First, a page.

Celiac Disease: How Your Gut Plays a PartFriday Jun 18, 2021
Gluten this, gluten that. These days, it seems that everyone considers cutting gluten out of their diet. Others are forced to do so because their body reacts violently to the wheat protein. The result? The inflammation damages the small intestine, causing adverse health consequences. These people have celiac disease. But food for thought - how does the gut microbiome play a part in celiac disease?
The microbes in our gut have a connection to our immune system, mental health, and more. Everyone's mini-ecosystem is unique, made up of trillions of cells that aren't even our own. Could these cells influence the development, severity, and treatment of celiac disease?
First, what is celiac disease? It's a serious chronic disorder mediated by the immune system. In people with celiac disease, gluten, the protein found in wheat, barley, and rye, triggers a serious inflammatory response that harms the small intestine. Symptoms vary widely from person to person, however many people share a few in common:
- Bloating and gas
- Abdominal pain
- Nausea and vomiting
- Lactose intolerance (due to damage to the small intestine)
Since the disorder's damage can affect people's ability to absorb nutrients, long-term symptoms and complications can occur all over the body. This includes damage to tooth enamel, weight loss, mood changes, and more.
What causes celiac disease? Multiple factors are at play. The science says that, in most cases, celiac disease can be attributed to genetics. In addition, the people with certain genetic variants associated with celiac disease that consume more gluten during childhood have a greater chance of developing celiac disease later on. How does the gut microbiome come into play?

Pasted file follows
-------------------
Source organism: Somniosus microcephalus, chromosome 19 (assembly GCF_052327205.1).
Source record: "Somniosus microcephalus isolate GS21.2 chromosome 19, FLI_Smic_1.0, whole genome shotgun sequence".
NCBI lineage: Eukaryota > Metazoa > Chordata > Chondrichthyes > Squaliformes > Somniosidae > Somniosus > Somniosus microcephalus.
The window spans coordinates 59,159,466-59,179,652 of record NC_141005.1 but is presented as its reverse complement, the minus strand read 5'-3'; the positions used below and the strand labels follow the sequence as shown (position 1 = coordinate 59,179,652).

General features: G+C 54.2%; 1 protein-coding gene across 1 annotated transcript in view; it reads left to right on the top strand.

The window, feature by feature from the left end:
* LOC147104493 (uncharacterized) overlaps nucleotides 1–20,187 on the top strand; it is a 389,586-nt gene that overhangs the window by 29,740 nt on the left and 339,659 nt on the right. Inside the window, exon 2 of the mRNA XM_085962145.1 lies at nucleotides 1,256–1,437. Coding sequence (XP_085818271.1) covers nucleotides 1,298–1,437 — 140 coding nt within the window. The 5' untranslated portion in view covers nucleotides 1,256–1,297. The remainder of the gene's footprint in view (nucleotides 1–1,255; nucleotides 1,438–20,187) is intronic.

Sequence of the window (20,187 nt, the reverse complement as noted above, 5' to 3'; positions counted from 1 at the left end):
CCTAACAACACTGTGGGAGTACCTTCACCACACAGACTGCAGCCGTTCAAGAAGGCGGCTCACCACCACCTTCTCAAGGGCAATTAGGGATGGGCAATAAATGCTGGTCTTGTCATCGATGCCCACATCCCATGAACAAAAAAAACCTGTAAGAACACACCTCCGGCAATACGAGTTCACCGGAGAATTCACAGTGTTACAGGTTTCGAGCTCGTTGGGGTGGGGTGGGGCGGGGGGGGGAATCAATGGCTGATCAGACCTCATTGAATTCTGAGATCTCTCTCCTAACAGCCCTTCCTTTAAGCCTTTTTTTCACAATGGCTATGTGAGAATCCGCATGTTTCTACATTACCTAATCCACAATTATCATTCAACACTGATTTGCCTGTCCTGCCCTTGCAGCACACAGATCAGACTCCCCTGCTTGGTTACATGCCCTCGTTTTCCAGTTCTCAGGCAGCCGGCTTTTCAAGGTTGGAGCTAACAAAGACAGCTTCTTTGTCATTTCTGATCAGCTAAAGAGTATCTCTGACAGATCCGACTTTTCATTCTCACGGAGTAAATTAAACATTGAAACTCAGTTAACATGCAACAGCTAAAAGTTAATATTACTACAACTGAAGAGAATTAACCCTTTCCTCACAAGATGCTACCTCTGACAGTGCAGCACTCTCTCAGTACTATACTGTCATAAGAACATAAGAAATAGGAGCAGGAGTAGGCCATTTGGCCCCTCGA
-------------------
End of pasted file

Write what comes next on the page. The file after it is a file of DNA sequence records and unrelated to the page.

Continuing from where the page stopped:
The Microbiome's Role
First, one thing that's critical to understanding this interaction—the immune system is complicated. As Ed Yong, a science journalist and microbiome aficionado, puts it, “it's an absurdly intricate network of cells and molecules that protect us from dangerous viruses and other microbes. These components summon, amplify, rile, calm, and transform one another: Picture a thousand Rube Goldberg machines, some of which are aggressively smashing things to pieces.” This aggression is what causes the inflammation associated with an immune reaction—redness, swelling, and soreness, and for those with celiac disease, damage to the small intestine.
Next, as complex as the immune system is, our gut microbiome also influences the immune system. How are they linked? First, the gut microbiome can inhibit the growth of certain bacterial populations. It also influences the degree of structural integrity in the intestinal lining. Moreover, growing research demonstrates that the “friendly” bacteria in our gut microbiome and their metabolites (products) also play a role in the creation, stability, and function of the cells in our immune system. Recent studies support that changes and abnormalities in the gut microbiome could be connected to several chronic immune disorders, including celiac disease.
How does this work? Our colon's gut microbiomes are responsible for breaking down gluten. Lactobacillus and Bifidobacterium species are the key players in this process. The specific breakdown patterns of these “friendly” bacteria influence the autoimmune risk associated with the consumption of gluten for those genetically predisposed to develop the disorder. For example, Lactobacillus bacteria use enzymes to cleave the gluten protein into smaller peptides (protein subunits). This process reduces the chance of the initiation of an immune response to gluten.
It's no wonder that gut dysbiosis is more prevalent in those with celiac disease. Gut dysbiosis is the imbalance of “helpful” and “harmful” bacteria in the microbiome. Though the research is not conclusive, scientists hypothesize that gut dysbiosis is a risk factor for the development of celiac disease.
So what can be done? In animal studies, probiotics have shown beneficial and preventative effects as a possible therapeutic for celiac disease. Research involving humans shows promise but is limited. The field needs more research in humans to determine how to utilize probiotics with precision to alter the course of celiac disease development.
In the meantime, don't shy away from foods rich in Lactobacillus and Bifidobacterium—yogurt, kimchi, kefir, sauerkraut, etc. Consider a custom precision probiotic formulated by Floré for an extra boost!